A grain shipment has left the port of Odesa for the first time in months, in a crucial test of a deal between Russia and Ukraine intended to alleviate soaring global food prices.
The Sierra Leone-flagged Razoni, carrying 26,000 tonnes of Ukrainian corn, left the Black Sea Port at 9:48am local time, the ministry of infrastructure said, after weeks of negotiations brokered by Turkey and the UN.
It is the first such vessel to depart from Odesa since late February, when Russia invaded Ukraine, sparking off a conflict that has left as many as 47mn people globally at risk of acute hunger, according to the World Food Programme. The Ukrainian government said another 16 ships are awaiting departure.
“This is a welcome first step towards mitigating the global food crisis which was enhanced by Russia’s illegitimate aggression and blockage of Ukrainian ports, in addition to mining and destroying the fields in Ukraine,” said an EU official.
“We look forward to the implementation of the whole deal . . . The negative consequences of Russia’s aggression against Ukraine and blocking the Ukraine ports are affecting the most vulnerable people in Africa in Asia and in the Middle East.”
The Razoni was due to arrive in Istanbul on Tuesday, according to a statement by the Joint Co-ordination Centre established as part of the UN-led grain agreement.
After reaching the city, it was expected to undergo checks at the centre, which is staffed by Russian, Ukrainian, Turkish and UN officials as part of the so-called Black Sea Grain Initiative. Turkey’s defence ministry, which said the Razoni would then take its cargo to the port of Tripoli in Lebanon.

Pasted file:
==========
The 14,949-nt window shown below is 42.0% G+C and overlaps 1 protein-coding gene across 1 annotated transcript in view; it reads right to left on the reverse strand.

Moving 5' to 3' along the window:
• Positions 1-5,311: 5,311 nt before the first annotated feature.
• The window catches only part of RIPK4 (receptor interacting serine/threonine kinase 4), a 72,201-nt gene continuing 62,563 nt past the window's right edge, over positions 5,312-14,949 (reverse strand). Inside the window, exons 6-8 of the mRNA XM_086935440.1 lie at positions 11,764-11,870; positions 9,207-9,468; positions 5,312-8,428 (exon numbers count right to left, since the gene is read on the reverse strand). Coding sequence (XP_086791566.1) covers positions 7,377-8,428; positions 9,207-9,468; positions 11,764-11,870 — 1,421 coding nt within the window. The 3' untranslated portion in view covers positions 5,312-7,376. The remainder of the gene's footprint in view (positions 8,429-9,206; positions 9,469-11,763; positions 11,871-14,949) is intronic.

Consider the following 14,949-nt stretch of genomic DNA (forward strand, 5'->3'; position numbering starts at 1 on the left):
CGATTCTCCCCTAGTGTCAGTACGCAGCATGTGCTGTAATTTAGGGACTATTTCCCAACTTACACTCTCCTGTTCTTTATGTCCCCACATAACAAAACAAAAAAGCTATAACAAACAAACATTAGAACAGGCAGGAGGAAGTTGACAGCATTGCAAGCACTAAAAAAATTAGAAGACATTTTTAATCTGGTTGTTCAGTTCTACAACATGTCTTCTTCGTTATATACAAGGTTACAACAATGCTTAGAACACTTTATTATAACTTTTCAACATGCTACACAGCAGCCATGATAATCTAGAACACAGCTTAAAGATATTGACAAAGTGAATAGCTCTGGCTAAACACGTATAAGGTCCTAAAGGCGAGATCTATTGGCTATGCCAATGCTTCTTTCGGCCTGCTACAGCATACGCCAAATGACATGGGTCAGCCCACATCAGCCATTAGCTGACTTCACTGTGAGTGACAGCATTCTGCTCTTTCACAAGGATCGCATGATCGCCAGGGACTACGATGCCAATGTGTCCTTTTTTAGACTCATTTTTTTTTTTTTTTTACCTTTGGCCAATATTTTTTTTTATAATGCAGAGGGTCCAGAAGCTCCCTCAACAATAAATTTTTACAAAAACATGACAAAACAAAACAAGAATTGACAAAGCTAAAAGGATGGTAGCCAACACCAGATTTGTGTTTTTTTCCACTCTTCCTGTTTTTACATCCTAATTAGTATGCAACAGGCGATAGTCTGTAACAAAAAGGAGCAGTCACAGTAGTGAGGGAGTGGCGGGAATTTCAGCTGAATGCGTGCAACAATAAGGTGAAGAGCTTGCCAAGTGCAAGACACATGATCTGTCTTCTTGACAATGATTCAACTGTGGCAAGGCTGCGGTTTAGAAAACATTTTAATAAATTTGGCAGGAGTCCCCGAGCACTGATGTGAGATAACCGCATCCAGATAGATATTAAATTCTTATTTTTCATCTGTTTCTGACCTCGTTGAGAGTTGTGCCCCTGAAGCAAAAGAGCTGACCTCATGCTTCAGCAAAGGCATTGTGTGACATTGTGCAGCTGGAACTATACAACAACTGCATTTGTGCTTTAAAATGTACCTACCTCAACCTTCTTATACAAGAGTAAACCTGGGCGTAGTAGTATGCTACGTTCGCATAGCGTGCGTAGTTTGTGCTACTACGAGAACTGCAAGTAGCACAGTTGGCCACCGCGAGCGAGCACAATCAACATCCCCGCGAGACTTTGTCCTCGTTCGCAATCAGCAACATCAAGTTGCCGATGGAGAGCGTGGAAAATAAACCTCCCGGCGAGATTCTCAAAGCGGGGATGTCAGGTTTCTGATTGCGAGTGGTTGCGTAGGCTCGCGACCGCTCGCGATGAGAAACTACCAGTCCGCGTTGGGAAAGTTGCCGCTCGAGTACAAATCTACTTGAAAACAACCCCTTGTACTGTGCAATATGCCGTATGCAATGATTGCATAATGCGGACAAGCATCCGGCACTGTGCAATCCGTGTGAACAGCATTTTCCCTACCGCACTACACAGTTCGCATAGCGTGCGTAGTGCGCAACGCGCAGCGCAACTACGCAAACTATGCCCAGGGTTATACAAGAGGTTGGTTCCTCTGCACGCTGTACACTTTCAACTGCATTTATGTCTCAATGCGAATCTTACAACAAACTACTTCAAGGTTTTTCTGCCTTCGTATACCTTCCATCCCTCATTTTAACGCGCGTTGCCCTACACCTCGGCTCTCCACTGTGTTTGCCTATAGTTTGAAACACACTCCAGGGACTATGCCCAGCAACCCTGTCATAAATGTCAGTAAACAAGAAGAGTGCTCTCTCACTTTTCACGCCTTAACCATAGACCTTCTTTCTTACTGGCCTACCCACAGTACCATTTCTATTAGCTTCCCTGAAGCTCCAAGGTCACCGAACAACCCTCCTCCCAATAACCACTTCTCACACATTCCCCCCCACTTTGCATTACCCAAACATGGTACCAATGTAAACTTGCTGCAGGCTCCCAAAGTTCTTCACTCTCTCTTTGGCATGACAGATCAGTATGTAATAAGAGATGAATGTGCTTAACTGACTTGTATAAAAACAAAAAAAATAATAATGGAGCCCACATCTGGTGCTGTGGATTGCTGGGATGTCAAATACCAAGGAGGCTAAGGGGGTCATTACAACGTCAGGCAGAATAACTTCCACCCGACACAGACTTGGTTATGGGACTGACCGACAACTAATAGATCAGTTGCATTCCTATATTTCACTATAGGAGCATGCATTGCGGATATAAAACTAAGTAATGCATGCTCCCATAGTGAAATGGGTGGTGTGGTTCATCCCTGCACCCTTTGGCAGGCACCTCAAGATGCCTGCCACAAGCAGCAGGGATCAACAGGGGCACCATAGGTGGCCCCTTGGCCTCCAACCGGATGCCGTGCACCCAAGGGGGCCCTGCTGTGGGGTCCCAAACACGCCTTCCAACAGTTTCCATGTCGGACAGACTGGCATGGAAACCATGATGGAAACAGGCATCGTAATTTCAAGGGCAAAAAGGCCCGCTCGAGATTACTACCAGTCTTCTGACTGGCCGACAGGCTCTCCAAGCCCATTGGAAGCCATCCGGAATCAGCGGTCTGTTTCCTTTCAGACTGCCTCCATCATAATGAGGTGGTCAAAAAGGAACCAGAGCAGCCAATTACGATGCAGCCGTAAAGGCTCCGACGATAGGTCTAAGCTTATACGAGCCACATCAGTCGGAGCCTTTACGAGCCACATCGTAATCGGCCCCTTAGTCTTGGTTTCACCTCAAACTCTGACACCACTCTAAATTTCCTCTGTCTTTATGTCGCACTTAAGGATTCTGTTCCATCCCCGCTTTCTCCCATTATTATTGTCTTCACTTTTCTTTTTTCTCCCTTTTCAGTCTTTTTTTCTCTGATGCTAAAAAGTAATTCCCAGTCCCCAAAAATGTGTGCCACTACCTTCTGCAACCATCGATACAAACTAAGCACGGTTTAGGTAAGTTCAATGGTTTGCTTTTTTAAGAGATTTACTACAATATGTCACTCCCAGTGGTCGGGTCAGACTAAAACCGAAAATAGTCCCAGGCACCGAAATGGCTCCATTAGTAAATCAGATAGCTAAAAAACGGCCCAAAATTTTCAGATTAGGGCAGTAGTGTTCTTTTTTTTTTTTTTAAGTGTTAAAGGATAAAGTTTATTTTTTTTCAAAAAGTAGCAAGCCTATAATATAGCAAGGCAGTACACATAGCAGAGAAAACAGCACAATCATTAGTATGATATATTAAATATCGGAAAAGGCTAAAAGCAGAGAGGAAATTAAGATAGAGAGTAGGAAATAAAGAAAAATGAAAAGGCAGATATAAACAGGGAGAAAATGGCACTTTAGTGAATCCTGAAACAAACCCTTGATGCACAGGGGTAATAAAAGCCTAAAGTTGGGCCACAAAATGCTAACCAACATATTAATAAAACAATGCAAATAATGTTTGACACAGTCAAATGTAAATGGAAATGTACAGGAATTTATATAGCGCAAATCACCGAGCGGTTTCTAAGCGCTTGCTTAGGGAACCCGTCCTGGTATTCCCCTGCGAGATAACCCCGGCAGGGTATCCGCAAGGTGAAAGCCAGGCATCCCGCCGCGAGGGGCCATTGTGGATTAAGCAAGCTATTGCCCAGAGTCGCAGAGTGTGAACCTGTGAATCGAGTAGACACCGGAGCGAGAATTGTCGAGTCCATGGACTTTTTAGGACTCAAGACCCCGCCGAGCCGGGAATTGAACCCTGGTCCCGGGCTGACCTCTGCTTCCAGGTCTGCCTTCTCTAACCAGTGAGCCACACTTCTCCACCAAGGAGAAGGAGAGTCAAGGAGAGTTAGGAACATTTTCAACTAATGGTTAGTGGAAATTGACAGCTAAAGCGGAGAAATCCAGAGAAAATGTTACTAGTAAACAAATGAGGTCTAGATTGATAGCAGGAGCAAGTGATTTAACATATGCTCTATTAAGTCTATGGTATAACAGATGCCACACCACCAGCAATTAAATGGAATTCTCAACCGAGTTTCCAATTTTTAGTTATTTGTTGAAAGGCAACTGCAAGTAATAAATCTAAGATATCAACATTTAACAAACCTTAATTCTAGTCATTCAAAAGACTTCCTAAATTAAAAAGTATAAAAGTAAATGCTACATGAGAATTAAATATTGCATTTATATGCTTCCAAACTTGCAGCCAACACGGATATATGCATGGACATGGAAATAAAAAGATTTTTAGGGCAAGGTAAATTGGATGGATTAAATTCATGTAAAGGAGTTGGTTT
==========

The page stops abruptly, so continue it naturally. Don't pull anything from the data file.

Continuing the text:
Ukraine’s foreign minister Dmytro Kuleba hailed it as a “day of relief” for large importers of Ukrainian grain, especially in the Middle East and Asia, while the US embassy in Kyiv said it was watching for “continued implementation” of the agreement.
The Kremlin described the ship’s departure as “extremely positive” news. Dmitry Peskov, president Vladimir Putin’s spokesman, said the resumption of commercial maritime traffic in the Black Sea was “a good chance to test the effectiveness of how the mechanisms work” under an agreement struck in Istanbul to allow Ukraine to export grain.
“We will hope that all the agreements will be fulfilled from all sides and the mechanism will work effectively,” Peskov said, according to Russian news agency Interfax.
The other 16 ships trapped in Odesa and nearby ports after the invasion are carrying a tiny fraction of the more than 22mn tonnes of wheat, corn and other grains that remain in the country.
Ukraine said it was starting to accept applications from new vessels to pick up grain, and hoped to reach full capacity within weeks.
But owners of vessels entering Odesa are still working out the logistics of insuring their ships, cargo and personnel, which was complicated by Russian missile strikes on the port late last month, which wounded several people.
Private international operators are in a “wait and watch” mode, said a person familiar with the issue, with many vessels having long ago been reassigned to different routes.
Russia claimed to have hit military infrastructure and sunk a Ukrainian navy vessel, while Ukraine said the attack, a day after the agreement was signed, would imperil or delay the implementation of the exports accord.
Long known as the breadbasket of Europe, Ukraine is the world’s fifth-largest exporter of the cereal. It accounts for 80 per cent of Lebanon’s wheat imports and is a big supplier for countries including Somalia, Syria and Libya.
Additional reporting by Alice Hancock